“Our local healthcare system is well prepared to treat more cases should the need arise, particularly among vulnerable populations that require significant clinical care,” Ferrer added. “Specific guidance documents allow each of us to take steps to be prepared, including personal actions that can make a difference in disease transmission.”
And although there is no current need for significant social distancing measures in LA County, and the individual risk for contracting COVID-19 remains low for most individuals in the County, all community members should take the opportunity to plan for the possibility of more significant social distancing requirements should there be broad community spread. Personal preparation measures include:
- Having an ample supply of essentials at home (including water, food, hygiene, medications, and pet food);
- Planning for the possibility of business disruptions, school closures, and modifications/cancellations of select public events;
- Practicing simple social distancing strategies that limit your exposure to others who may be ill (verbal salutations in place of handshakes and hugs, not sharing utensils, cups and linens, staying six feet apart from others at public events).
LA County is prepared to manage and investigate suspected and confirmed cases of novel coronavirus. Public Health will continue to work closely with federal, state, and local partners to provide healthcare providers and the public with accurate information about actions to be taken to reduce the spread of novel coronavirus and to care for those who may become ill with this virus. As with other respiratory infections, there are steps that everyone can take to prevent the spread of novel coronavirus.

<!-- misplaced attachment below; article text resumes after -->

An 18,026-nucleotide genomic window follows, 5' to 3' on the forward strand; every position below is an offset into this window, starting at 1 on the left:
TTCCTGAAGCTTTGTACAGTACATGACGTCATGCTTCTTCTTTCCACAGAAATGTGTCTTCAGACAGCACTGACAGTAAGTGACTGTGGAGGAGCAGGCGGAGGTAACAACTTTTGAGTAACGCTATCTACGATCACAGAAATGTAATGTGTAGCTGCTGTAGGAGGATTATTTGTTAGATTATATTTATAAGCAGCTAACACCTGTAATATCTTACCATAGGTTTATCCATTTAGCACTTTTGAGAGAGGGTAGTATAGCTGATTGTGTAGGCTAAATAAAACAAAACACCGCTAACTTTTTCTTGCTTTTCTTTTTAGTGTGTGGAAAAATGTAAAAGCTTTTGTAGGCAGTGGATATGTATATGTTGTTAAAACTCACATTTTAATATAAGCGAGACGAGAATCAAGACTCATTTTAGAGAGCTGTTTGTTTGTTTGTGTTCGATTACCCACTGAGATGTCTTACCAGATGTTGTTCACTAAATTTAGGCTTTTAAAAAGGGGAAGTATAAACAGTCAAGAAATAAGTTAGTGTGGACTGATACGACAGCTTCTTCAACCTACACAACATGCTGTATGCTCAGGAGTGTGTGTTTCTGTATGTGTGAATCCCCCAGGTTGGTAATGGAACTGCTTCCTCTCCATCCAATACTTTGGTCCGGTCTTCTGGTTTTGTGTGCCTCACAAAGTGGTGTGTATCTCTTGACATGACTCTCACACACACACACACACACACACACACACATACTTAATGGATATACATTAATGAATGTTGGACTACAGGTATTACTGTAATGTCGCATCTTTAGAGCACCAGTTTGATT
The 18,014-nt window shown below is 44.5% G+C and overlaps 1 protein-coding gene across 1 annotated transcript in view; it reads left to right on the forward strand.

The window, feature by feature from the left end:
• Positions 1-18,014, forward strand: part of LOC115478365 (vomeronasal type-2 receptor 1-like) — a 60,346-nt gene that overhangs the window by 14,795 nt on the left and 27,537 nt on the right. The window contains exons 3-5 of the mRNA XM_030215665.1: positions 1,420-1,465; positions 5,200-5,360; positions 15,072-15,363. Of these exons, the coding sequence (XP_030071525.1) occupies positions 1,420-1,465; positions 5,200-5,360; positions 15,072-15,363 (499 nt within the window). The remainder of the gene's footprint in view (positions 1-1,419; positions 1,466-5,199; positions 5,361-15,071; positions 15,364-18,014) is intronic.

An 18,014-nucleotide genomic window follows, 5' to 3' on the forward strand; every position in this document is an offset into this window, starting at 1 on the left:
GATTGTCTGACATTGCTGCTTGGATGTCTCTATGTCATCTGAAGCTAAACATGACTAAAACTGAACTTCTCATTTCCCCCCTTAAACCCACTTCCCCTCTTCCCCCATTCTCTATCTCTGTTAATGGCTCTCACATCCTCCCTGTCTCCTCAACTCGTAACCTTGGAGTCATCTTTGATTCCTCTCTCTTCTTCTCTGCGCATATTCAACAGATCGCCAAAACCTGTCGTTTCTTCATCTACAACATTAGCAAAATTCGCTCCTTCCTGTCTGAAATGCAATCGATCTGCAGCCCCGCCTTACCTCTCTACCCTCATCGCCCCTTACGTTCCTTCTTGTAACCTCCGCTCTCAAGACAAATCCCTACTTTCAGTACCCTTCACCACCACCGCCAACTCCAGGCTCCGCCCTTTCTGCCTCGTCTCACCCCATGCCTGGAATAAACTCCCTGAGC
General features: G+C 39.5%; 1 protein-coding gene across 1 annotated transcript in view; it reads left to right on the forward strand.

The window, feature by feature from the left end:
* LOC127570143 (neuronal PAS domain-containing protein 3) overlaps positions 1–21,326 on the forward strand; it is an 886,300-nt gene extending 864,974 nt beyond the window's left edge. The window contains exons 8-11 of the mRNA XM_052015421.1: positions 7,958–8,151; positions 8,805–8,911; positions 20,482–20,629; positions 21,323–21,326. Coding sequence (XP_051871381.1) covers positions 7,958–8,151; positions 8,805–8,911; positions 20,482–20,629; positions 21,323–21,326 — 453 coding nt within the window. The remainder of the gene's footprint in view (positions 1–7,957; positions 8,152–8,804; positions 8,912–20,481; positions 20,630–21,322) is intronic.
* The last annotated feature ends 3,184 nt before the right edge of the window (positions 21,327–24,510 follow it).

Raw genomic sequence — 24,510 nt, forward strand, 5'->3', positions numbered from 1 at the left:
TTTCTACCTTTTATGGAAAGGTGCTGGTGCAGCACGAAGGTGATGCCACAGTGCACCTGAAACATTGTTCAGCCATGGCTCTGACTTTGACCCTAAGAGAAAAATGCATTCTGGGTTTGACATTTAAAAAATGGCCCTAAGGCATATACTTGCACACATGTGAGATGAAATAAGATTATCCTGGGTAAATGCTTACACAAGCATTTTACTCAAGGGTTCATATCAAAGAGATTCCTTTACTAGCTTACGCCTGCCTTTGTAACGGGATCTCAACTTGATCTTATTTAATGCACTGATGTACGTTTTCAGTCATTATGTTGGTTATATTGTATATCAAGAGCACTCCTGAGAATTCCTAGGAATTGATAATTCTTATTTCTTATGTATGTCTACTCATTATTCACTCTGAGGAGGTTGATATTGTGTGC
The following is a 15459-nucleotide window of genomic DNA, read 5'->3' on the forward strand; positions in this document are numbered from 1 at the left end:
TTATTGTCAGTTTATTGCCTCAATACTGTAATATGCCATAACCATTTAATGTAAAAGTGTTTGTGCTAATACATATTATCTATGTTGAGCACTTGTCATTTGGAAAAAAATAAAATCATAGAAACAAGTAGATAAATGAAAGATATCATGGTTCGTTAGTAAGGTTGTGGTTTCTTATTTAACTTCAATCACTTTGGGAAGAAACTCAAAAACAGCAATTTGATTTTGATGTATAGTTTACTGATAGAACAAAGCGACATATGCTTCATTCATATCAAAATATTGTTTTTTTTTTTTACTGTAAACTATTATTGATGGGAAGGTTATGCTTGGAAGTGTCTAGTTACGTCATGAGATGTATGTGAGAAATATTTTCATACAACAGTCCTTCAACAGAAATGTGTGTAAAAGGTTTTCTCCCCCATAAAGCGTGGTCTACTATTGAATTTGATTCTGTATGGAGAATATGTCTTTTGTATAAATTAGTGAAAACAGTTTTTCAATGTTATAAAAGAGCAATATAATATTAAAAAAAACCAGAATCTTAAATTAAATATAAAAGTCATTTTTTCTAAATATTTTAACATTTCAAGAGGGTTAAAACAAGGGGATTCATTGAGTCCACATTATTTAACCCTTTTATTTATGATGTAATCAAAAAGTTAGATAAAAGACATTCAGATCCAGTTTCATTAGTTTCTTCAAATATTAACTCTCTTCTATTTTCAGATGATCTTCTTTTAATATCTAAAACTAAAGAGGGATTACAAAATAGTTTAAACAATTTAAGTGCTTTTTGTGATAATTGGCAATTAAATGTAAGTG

The best ways to prevent the spread of respiratory infections, including novel coronavirus, are:
- Stay home if you are sick. Sick people make well people sick.
- If you have mild symptoms, there may be no need to go to a medical facility to see a doctor.
- Certain patients, such as the elderly, those that are immune compromised or have underlying health conditions should call their doctor earlier.
- If you have questions, please call the clinic or your doctor before going in. If you do not have a healthcare provider, call 211 for assistance finding support near you.
- Wash your hands with soap and water for at least 20 seconds, especially after going to the bathroom; before eating; and after blowing your nose, coughing, or sneezing.
- Cover your cough or sneeze with a tissue, then throw the tissue in the trash.
- Get immunized against the flu to protect yourself and your family, and reduce the potential strain on the healthcare system, which may be impacted by COVID-19 concerns.
Public Health is also asking businesses, schools, and community-based organizations to prepare plans that allow people to stay home if they are sick (even mildly) without the risk of being academically or financially penalized. This includes the option to work from home or to complete assignments remotely, where possible. Public Health is requesting organizations do the following:
- Make sure you are using a robust, regular cleaning and disinfection schedule for frequently touched surfaces.
- Ensure that your continuity of operations (COOP) plans are up to date, so their essential functions can continue.
- Not require a doctor’s note for staff returning to work after being sick, when possible. This will reduce the strain on the healthcare system. These actions will go a long way to protect individuals and healthcare services that may be affected once novel coronavirus begins to spread more widely.